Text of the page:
“It is as if they can no longer report without their personal bias,” said Katrina Pierson, a spokeswoman for the pro-Trump group America First Polices. “In other words, newspapers have become essentially opinion blogs instead of public information and education. The Twitter feed of some so-called journalists tells you everything you need to know.”
But some media experts say the reaction from the press has been fair, usually coming in response to one of Trump’s attacks.
Trump’s inability to get his own house in order deserves scorn, says George Washington University media studies professor Steven Livingston. Livingston says the White House should expect pushback on its efforts to undermine the public’s confidence in the news media.
“They’re inviting mockery,” Livingston said. “Most White Houses are able to cover their bases by installing a stable communications director that isn’t going to do like Scaramucci did and call The New Yorker with a profanity-laced tirade.”
“What we’re seeing from Trump World is a deliberate strategy to make sure key political institutions that pose a threat to them — including the press — are undermined or delegitimized because they pose a threat,” Livingston said.
The media has found new and cheeky ways to fight back.
The New York Times fact-checked Trump’s Monday Twitter tirade claiming that the newspaper is “failing” by pointing to increased revenues and subscriber figures.
That is incorrect. NYT’s business is thriving. Most ever paid subs: 3.3 million; and growing profit, income and revenues. (1/2) pic.twitter.com/NE5fqu8RVW— NYTCo Communications (@NYTimesComm) August 7, 2017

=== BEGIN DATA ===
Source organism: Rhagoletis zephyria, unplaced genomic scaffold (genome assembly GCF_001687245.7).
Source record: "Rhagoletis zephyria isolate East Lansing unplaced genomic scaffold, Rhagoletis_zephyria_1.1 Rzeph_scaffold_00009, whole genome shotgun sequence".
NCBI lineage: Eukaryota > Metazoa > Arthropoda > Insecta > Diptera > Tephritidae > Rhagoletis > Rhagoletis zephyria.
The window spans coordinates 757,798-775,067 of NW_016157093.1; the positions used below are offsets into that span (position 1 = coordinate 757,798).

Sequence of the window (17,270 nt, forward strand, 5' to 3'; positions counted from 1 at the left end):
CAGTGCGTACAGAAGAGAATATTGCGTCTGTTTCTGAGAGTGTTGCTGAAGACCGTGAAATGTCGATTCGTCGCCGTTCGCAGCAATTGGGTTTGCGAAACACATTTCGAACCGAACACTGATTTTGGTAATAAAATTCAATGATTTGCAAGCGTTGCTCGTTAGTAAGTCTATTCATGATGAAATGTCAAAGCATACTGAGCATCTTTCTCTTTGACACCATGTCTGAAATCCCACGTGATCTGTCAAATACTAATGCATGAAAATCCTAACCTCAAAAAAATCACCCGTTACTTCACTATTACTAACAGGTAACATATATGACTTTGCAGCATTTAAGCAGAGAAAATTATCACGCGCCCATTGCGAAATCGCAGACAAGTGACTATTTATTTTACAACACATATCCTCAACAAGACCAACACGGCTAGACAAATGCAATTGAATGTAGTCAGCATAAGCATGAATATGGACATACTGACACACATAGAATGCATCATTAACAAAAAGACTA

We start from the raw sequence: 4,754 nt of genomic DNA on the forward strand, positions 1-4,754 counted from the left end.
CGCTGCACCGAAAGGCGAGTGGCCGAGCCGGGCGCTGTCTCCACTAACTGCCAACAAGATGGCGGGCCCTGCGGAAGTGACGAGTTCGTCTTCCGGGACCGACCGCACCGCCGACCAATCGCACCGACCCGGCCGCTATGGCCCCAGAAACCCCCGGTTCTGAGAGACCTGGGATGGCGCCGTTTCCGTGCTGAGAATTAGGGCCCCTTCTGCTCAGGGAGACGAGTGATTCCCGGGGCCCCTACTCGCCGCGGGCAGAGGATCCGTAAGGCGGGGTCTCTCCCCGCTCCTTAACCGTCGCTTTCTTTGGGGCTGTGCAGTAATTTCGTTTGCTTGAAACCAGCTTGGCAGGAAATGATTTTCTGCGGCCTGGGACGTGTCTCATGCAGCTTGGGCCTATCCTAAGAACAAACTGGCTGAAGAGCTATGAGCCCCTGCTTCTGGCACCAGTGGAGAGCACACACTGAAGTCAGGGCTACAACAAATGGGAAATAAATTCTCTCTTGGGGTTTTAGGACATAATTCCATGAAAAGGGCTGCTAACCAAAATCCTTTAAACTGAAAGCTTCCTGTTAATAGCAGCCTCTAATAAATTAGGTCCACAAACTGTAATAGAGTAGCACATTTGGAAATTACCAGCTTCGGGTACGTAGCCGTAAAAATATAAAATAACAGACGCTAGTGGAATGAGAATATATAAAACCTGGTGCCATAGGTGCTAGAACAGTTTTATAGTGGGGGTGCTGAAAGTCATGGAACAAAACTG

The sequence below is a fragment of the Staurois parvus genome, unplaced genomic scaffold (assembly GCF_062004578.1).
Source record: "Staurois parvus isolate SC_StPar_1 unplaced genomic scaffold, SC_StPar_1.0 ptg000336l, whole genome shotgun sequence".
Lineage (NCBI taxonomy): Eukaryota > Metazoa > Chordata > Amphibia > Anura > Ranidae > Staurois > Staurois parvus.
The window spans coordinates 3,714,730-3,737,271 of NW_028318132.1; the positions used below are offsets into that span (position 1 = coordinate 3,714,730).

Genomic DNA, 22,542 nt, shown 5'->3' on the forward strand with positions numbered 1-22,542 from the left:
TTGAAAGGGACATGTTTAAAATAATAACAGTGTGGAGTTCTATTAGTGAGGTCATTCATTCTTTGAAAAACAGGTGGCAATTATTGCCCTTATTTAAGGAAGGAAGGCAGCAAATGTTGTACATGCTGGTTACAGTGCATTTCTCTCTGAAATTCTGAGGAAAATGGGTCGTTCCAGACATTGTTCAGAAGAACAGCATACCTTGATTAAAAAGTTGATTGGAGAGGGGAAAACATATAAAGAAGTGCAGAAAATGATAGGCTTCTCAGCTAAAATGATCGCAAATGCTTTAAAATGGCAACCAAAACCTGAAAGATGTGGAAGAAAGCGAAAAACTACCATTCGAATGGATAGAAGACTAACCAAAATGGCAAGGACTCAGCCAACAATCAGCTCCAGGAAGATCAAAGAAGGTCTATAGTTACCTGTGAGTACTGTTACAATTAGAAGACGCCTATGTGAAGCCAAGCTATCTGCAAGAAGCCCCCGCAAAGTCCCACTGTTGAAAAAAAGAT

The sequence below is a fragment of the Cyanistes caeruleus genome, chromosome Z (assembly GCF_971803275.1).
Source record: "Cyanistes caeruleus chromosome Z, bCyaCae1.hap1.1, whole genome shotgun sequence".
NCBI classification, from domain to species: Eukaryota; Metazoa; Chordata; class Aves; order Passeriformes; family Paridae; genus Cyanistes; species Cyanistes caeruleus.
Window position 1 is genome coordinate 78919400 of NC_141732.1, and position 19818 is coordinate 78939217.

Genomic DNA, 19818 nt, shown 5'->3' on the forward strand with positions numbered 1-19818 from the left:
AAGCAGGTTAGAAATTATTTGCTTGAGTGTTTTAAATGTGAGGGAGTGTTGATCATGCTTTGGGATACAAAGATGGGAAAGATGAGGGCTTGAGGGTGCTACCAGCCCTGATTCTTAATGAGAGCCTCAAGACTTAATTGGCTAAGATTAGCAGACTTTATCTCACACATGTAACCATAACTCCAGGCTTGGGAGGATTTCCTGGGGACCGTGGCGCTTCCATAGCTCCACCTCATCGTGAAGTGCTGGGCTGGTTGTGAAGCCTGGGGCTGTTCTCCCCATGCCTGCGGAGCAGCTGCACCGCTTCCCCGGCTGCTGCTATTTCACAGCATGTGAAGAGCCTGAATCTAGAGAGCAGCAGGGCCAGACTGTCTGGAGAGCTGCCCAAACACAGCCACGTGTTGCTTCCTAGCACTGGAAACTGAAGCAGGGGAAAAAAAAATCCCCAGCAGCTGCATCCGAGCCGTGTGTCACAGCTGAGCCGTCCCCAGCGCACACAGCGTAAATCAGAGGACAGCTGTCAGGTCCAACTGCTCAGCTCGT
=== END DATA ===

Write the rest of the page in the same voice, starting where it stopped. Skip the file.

And CNN’s Jake Tapper opened his Monday night show by calling Trump out for claiming that the media ignored new sanctions placed on the regime in North Korea.
<---- Just did two blocks on it https://t.co/r3eS7Hze3f— Jake Tapper (@jaketapper) August 7, 2017
Some media analysts say the press has been too aggressive in its handling of Trump.
"I am all for the press reporting aggressively on any administration," said Jeff McCall, a professor of media studies at DePauw University. "I do think, however, that the coverage should be professional in content and tone. Reporters want to cover Trump, however, with emotion-laden wording, armchair analysis and sometimes-flimsy sourcing, and that leads to a perception by Trump followers that the media is out to demean Trump."
Conversely, some of Trump's allies wish the president would let the coverage roll off his back.
Newsmax CEO Chris Ruddy, who is friends with Trump, described the president as the "greatest counterpuncher God ever created" but said he would like to see Trump scale back his feud with the media nonetheless.
"My own view is that the president should take the high road and rarely respond to media attacks," Ruddy said. "Deep down, he knows the American public will judge him on his results for the economy and security, and what the press says won't matter much in the end."
Scaramucci revealed in a leaked memo that he hoped to repair the relationship with the press. Some of Trump’s allies are hopeful that the next communications director will try to keep up the effort.
“You hear conservatives criticize the president for talking to The New York Times, but you have to deal with The New York Times, that’s a reality of life,” said Sam Nunberg, a former campaign adviser.
“The next communications director will have to deal with all of these outlets and their reporters, so it’s important to have at least a working relationship. The president can deal with them any way he sees fit. It’s the job of the staff not to make things worse.”